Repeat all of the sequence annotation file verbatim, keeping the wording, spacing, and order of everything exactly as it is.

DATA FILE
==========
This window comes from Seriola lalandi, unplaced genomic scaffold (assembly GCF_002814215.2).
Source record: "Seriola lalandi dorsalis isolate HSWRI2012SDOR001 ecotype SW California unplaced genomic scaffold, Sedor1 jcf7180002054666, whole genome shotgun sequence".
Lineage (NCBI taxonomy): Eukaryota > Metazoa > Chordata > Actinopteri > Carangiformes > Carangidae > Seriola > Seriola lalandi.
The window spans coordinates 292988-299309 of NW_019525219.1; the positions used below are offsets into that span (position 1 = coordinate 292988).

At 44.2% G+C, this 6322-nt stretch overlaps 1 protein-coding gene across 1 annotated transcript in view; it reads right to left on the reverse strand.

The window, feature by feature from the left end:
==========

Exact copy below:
This window comes from Seriola lalandi, unplaced genomic scaffold (assembly GCF_002814215.2).
Source record: "Seriola lalandi dorsalis isolate HSWRI2012SDOR001 ecotype SW California unplaced genomic scaffold, Sedor1 jcf7180002054666, whole genome shotgun sequence".
Lineage (NCBI taxonomy): Eukaryota > Metazoa > Chordata > Actinopteri > Carangiformes > Carangidae > Seriola > Seriola lalandi.
The window spans coordinates 292988-299309 of NW_019525219.1; the positions used below are offsets into that span (position 1 = coordinate 292988).

At 44.2% G+C, this 6322-nt stretch overlaps 1 protein-coding gene across 1 annotated transcript in view; it reads right to left on the reverse strand.

The window, feature by feature from the left end: